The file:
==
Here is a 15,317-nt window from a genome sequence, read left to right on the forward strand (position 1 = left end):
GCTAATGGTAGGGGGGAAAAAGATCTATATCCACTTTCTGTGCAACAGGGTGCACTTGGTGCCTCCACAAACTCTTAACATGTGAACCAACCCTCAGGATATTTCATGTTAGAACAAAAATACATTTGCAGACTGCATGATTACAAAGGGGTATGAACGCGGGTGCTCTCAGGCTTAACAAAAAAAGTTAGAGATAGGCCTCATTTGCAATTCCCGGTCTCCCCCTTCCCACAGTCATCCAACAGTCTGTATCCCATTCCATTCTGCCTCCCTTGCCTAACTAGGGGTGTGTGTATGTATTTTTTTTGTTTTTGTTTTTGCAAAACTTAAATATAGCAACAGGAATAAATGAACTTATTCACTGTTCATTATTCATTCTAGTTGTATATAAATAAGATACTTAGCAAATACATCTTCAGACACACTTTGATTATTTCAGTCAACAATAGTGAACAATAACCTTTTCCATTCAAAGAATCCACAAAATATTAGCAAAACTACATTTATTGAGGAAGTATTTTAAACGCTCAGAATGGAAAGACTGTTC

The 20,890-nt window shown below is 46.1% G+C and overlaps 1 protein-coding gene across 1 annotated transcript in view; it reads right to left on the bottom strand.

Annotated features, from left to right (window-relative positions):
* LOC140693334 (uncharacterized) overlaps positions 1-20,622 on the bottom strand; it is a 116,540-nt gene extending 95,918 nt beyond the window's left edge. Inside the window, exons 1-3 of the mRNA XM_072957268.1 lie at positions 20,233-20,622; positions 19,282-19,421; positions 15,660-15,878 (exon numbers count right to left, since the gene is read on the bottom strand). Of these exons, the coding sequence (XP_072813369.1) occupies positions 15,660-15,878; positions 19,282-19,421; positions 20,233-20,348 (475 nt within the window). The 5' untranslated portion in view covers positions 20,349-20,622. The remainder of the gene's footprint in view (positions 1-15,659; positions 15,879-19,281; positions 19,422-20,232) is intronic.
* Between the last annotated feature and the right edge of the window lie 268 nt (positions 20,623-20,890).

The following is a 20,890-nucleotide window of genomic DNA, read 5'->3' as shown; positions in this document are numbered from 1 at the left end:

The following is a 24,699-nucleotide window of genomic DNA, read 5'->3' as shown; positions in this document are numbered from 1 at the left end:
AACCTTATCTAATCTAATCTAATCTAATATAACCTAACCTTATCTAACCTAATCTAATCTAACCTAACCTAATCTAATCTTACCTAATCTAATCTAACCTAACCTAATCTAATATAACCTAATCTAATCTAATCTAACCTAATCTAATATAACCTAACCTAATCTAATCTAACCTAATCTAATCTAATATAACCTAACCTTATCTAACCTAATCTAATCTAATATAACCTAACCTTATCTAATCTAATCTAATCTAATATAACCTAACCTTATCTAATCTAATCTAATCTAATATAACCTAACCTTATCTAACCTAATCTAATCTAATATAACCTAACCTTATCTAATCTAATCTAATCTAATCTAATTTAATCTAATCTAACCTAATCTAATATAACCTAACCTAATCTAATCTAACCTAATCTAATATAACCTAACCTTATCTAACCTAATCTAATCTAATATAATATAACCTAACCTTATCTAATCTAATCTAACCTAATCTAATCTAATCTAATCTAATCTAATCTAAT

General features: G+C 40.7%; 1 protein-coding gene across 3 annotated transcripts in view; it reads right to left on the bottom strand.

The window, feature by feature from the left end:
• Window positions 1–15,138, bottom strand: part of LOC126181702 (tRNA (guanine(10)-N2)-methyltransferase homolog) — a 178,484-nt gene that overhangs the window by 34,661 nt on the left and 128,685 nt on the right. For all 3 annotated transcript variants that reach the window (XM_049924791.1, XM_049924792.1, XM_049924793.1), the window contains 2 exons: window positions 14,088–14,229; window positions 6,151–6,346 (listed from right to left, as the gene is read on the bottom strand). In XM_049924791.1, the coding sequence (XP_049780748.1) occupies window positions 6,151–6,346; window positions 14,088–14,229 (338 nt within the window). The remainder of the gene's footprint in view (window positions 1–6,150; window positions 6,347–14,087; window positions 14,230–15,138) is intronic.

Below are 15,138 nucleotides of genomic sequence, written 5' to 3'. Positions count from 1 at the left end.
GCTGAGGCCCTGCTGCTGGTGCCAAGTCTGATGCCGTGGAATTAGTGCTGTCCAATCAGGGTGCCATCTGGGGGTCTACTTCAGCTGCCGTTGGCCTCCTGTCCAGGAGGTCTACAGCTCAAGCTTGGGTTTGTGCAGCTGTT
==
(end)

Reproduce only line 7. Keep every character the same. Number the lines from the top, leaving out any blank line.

The following is a 20,890-nucleotide window of genomic DNA, read 5'->3' as shown; positions in this document are numbered from 1 at the left end: